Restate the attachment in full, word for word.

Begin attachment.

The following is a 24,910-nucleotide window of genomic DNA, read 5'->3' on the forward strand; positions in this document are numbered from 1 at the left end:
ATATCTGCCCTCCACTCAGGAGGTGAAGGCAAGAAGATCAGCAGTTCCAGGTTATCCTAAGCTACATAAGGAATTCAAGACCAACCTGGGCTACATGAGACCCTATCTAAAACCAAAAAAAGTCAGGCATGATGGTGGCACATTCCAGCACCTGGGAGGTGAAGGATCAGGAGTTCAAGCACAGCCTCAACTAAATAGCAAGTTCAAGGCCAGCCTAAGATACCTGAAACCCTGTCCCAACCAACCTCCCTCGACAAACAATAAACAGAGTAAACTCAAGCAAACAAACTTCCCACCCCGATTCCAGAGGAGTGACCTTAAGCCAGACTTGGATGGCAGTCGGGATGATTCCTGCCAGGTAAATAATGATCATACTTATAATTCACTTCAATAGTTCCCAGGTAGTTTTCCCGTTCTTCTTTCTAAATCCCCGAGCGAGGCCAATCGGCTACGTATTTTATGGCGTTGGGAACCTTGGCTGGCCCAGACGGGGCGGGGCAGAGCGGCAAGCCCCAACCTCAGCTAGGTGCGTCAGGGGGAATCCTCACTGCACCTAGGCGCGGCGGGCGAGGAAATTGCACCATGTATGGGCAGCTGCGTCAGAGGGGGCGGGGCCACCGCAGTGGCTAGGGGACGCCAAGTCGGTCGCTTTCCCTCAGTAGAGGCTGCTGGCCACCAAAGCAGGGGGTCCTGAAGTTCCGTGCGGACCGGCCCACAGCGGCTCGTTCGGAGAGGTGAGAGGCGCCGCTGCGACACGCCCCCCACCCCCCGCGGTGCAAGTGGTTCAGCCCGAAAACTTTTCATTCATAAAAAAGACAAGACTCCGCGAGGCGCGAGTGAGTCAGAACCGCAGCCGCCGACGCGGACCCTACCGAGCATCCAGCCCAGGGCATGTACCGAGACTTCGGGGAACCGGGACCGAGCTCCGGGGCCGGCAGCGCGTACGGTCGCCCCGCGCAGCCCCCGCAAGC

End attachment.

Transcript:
The following is a 24,910-nucleotide window of genomic DNA, read 5'->3' on the forward strand; positions in this document are numbered from 1 at the left end:
ATATCTGCCCTCCACTCAGGAGGTGAAGGCAAGAAGATCAGCAGTTCCAGGTTATCCTAAGCTACATAAGGAATTCAAGACCAACCTGGGCTACATGAGACCCTATCTAAAACCAAAAAAAGTCAGGCATGATGGTGGCACATTCCAGCACCTGGGAGGTGAAGGATCAGGAGTTCAAGCACAGCCTCAACTAAATAGCAAGTTCAAGGCCAGCCTAAGATACCTGAAACCCTGTCCCAACCAACCTCCCTCGACAAACAATAAACAGAGTAAACTCAAGCAAACAAACTTCCCACCCCGATTCCAGAGGAGTGACCTTAAGCCAGACTTGGATGGCAGTCGGGATGATTCCTGCCAGGTAAATAATGATCATACTTATAATTCACTTCAATAGTTCCCAGGTAGTTTTCCCGTTCTTCTTTCTAAATCCCCGAGCGAGGCCAATCGGCTACGTATTTTATGGCGTTGGGAACCTTGGCTGGCCCAGACGGGGCGGGGCAGAGCGGCAAGCCCCAACCTCAGCTAGGTGCGTCAGGGGGAATCCTCACTGCACCTAGGCGCGGCGGGCGAGGAAATTGCACCATGTATGGGCAGCTGCGTCAGAGGGGGCGGGGCCACCGCAGTGGCTAGGGGACGCCAAGTCGGTCGCTTTCCCTCAGTAGAGGCTGCTGGCCACCAAAGCAGGGGGTCCTGAAGTTCCGTGCGGACCGGCCCACAGCGGCTCGTTCGGAGAGGTGAGAGGCGCCGCTGCGACACGCCCCCCACCCCCCGCGGTGCAAGTGGTTCAGCCCGAAAACTTTTCATTCATAAAAAAGACAAGACTCCGCGAGGCGCGAGTGAGTCAGAACCGCAGCCGCCGACGCGGACCCTACCGAGCATCCAGCCCAGGGCATGTACCGAGACTTCGGGGAACCGGGACCGAGCTCCGGGGCCGGCAGCGCGTACGGTCGCCCCGCGCAGCCCCCGCAAGC